It takes time. That’s what I’ve noticed. The successes weren’t really overnight successes. It also depends on genre. I’m genre hopping like whoa. This year, it’s all M/M. Next year, it’s M/M, poly (M/M/M/F), and F/F. Year three, it’s a complete mixed back with us finally embracing single M/F pairings in our fiction. I think having that range will work for us, so long as we produce consistent and quality work (which I’m committed to doing).

    I’ve a treasure trove of ideas, and I’m pretty prolific, but it’s this initial year that’s dragging. *chuckles* We produce all of our titles in e-book and print (though some later than others), and I think that also will help. I can’t tell you the number of times I was told when I released The Keeper, “Oh, if only it were in print, I would have bought it.” Well, wait a little while and it will be! I promise! XD

  5. I’ve been thinking about this too because I’m not an extremely fast writer-more of a fits and starts kind of gal. Also, I kinda suck at writing shorter fiction. I’m trying that right now and I just keep adding scene after scene after scene. What I do have are loads of humorous essays (David Sedaris type stuff), some even already compiled in a book and well edited. Do I put that out? They are far from the genre that I’m trying to build a fan base in…so do I want to spend the (limited) time I have to try to build another? All stuff to think on and worry over when I could be working on my next book. LOL

    • Kait Nolan

      If they’re done, put them out. Karen McQuestion has stuff in several genres and it hasn’t hurt her any. I think everything helps some in getting your name more visible!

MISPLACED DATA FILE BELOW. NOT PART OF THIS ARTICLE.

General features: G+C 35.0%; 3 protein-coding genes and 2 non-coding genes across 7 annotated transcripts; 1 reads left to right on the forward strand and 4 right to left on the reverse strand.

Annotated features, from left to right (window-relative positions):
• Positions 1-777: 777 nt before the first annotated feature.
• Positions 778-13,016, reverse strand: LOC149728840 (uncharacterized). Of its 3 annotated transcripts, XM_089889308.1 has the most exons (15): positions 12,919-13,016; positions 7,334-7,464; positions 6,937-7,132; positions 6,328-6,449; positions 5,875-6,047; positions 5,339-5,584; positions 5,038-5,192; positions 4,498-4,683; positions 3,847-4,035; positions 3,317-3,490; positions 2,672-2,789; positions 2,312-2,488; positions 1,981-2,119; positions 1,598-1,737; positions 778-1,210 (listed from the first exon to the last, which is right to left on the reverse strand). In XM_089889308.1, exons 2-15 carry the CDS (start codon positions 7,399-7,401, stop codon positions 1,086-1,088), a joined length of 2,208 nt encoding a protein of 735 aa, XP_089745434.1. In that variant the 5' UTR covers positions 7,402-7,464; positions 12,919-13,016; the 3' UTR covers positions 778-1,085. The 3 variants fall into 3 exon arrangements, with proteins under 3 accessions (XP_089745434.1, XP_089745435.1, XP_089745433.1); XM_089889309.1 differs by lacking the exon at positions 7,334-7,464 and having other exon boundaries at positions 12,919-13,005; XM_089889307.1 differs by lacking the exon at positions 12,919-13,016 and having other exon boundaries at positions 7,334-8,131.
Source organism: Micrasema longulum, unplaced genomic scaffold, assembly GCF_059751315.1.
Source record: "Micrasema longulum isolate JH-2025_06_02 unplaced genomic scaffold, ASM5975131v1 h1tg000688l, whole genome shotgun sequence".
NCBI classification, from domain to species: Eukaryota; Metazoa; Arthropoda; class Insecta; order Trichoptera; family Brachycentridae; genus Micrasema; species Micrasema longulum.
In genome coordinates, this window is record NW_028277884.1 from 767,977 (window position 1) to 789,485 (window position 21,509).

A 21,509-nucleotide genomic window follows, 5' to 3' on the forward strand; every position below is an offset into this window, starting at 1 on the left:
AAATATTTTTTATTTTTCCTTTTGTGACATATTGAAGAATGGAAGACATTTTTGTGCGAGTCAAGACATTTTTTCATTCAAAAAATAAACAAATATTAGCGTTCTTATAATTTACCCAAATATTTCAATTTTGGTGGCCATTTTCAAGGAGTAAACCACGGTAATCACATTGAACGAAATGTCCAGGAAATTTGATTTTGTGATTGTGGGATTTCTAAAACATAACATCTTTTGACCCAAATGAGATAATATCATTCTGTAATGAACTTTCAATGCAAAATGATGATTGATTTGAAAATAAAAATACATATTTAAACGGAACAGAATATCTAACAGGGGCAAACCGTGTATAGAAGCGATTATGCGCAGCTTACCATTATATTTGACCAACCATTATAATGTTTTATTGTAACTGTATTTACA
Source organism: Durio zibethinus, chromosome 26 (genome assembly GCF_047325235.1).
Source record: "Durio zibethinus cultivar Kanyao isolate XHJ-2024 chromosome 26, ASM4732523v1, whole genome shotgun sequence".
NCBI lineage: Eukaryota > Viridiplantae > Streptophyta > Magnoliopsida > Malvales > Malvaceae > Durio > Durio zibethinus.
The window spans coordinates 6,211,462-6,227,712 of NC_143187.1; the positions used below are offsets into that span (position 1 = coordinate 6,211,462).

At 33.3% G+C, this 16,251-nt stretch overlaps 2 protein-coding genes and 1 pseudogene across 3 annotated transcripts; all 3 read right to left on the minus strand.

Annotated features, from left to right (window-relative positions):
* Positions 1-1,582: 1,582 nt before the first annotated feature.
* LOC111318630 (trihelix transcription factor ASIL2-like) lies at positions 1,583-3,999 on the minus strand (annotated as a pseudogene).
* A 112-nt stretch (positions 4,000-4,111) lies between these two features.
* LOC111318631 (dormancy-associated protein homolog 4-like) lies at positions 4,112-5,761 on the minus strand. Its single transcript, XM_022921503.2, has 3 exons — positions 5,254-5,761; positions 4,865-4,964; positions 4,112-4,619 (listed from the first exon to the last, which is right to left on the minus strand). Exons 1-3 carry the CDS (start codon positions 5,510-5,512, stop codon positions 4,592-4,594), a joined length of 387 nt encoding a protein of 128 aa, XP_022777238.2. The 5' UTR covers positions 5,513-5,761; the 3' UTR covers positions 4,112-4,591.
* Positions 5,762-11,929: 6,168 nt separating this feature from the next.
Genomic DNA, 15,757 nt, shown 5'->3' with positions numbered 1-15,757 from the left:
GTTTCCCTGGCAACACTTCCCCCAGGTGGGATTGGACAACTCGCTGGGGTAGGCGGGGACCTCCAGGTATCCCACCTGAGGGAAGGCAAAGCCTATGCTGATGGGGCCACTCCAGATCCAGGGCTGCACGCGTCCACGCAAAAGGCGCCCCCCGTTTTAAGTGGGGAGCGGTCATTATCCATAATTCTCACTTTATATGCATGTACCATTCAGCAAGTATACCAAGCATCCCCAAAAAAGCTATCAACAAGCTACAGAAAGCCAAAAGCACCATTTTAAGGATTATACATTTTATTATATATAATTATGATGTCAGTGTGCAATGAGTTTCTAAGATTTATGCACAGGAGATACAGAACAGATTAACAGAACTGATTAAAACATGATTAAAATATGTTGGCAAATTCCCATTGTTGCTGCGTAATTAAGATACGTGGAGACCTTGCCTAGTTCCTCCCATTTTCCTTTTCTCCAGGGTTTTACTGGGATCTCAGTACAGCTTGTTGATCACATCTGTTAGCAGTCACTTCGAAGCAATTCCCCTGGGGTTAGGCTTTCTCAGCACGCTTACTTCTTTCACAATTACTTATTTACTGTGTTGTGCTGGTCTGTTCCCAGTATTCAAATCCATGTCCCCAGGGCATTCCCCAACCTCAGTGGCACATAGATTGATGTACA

6. Ugh, I could have written this post! I can’t finish a thing this year.

    I actually think I’m blocking myself from finishing because I know that will lead to editing and I can’t afford to hire an editor right now. I spend more time stressing about finding people to help me edit than I do actually writing. It’s very sad LOL I actually write quite fast, it’s just the editing that stalls everything. Some people can get away with less than stellar editing but I’m not that brave. 🙂

    A lot of people are saying series sell the most. That’s pretty understandable but I think part of success is about the personality behind the books, how accessible they are to their fans and how they take advantage of social networking opportunities. I’m not good at “connecting” and I truly believe that would hold me back even if I wrote the best book of all time. 🙂

    Most important factor (imo) is probably word of mouth recommendations. Readers will sell more copies of a book with a mention than the author ever could.

  7. Oh. I just realised I must have somehow melded your last two posts together in my head when I was trying to comment. Don’t mind me, I need sleep. 🙂